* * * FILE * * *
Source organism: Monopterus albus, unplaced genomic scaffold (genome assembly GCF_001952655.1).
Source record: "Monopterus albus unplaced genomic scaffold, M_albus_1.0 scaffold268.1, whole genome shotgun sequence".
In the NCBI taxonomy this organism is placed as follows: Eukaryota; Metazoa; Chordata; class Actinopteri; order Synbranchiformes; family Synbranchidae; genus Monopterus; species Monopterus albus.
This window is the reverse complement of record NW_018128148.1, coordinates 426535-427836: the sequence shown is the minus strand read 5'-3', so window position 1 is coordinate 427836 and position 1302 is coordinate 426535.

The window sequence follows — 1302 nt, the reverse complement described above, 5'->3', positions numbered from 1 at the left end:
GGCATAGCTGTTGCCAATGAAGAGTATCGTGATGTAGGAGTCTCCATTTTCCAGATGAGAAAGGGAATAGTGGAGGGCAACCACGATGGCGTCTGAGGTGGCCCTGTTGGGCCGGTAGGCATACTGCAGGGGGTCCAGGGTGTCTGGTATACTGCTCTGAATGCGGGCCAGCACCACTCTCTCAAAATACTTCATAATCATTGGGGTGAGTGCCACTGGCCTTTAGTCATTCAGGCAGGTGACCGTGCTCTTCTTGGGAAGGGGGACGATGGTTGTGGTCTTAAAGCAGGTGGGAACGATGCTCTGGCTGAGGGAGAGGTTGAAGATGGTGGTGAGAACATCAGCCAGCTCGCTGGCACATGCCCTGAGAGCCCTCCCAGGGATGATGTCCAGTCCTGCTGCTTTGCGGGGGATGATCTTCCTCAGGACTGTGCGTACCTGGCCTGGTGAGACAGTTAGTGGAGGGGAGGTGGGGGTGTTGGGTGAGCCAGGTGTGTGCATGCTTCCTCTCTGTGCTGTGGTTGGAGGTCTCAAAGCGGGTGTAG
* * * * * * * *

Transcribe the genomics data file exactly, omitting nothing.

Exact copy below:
Source organism: Monopterus albus, unplaced genomic scaffold (genome assembly GCF_001952655.1).
Source record: "Monopterus albus unplaced genomic scaffold, M_albus_1.0 scaffold268.1, whole genome shotgun sequence".
In the NCBI taxonomy this organism is placed as follows: Eukaryota; Metazoa; Chordata; class Actinopteri; order Synbranchiformes; family Synbranchidae; genus Monopterus; species Monopterus albus.
This window is the reverse complement of record NW_018128148.1, coordinates 426535-427836: the sequence shown is the minus strand read 5'-3', so window position 1 is coordinate 427836 and position 1302 is coordinate 426535.

The window sequence follows — 1302 nt, the reverse complement described above, 5'->3', positions numbered from 1 at the left end:
GGCATAGCTGTTGCCAATGAAGAGTATCGTGATGTAGGAGTCTCCATTTTCCAGATGAGAAAGGGAATAGTGGAGGGCAACCACGATGGCGTCTGAGGTGGCCCTGTTGGGCCGGTAGGCATACTGCAGGGGGTCCAGGGTGTCTGGTATACTGCTCTGAATGCGGGCCAGCACCACTCTCTCAAAATACTTCATAATCATTGGGGTGAGTGCCACTGGCCTTTAGTCATTCAGGCAGGTGACCGTGCTCTTCTTGGGAAGGGGGACGATGGTTGTGGTCTTAAAGCAGGTGGGAACGATGCTCTGGCTGAGGGAGAGGTTGAAGATGGTGGTGAGAACATCAGCCAGCTCGCTGGCACATGCCCTGAGAGCCCTCCCAGGGATGATGTCCAGTCCTGCTGCTTTGCGGGGGATGATCTTCCTCAGGACTGTGCGTACCTGGCCTGGTGAGACAGTTAGTGGAGGGGAGGTGGGGGTGTTGGGTGAGCCAGGTGTGTGCATGCTTCCTCTCTGTGCTGTGGTTGGAGGTCTCAAAGCGGGTGTAG